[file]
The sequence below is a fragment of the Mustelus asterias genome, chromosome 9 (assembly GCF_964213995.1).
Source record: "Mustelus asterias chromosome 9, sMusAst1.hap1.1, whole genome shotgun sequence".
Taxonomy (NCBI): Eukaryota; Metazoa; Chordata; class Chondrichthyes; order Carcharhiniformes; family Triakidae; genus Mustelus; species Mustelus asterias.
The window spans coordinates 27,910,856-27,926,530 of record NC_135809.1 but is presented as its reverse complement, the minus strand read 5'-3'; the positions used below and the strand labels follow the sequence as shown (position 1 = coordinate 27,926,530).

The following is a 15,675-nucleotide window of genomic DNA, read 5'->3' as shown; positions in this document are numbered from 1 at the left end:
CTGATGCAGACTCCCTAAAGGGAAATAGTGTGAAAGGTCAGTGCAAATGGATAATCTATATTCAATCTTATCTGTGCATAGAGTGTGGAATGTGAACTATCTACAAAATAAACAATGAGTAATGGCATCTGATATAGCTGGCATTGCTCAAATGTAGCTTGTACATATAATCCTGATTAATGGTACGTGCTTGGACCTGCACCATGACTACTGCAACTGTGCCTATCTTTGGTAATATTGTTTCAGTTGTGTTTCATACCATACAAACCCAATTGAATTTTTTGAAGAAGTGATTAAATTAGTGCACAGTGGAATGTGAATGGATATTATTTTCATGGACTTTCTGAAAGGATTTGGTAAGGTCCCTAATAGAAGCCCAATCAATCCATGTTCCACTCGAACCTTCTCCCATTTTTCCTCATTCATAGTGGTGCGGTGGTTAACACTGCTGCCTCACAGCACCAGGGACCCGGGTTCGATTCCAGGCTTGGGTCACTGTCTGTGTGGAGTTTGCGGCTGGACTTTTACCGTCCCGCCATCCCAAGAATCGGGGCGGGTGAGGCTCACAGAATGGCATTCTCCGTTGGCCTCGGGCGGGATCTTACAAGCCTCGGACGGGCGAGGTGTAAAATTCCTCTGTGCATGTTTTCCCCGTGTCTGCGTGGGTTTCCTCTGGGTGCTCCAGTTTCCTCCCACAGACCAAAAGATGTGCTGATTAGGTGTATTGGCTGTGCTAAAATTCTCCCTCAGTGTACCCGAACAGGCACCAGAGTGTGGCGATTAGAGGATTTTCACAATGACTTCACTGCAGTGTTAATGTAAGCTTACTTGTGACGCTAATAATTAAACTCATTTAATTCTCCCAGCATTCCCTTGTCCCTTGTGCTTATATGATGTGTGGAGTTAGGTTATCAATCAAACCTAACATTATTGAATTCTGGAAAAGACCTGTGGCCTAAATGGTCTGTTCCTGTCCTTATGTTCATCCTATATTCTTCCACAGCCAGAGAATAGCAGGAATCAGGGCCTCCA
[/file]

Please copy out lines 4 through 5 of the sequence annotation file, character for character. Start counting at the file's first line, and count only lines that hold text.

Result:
The window spans coordinates 27,910,856-27,926,530 of record NC_135809.1 but is presented as its reverse complement, the minus strand read 5'-3'; the positions used below and the strand labels follow the sequence as shown (position 1 = coordinate 27,926,530).

The following is a 15,675-nucleotide window of genomic DNA, read 5'->3' as shown; positions in this document are numbered from 1 at the left end: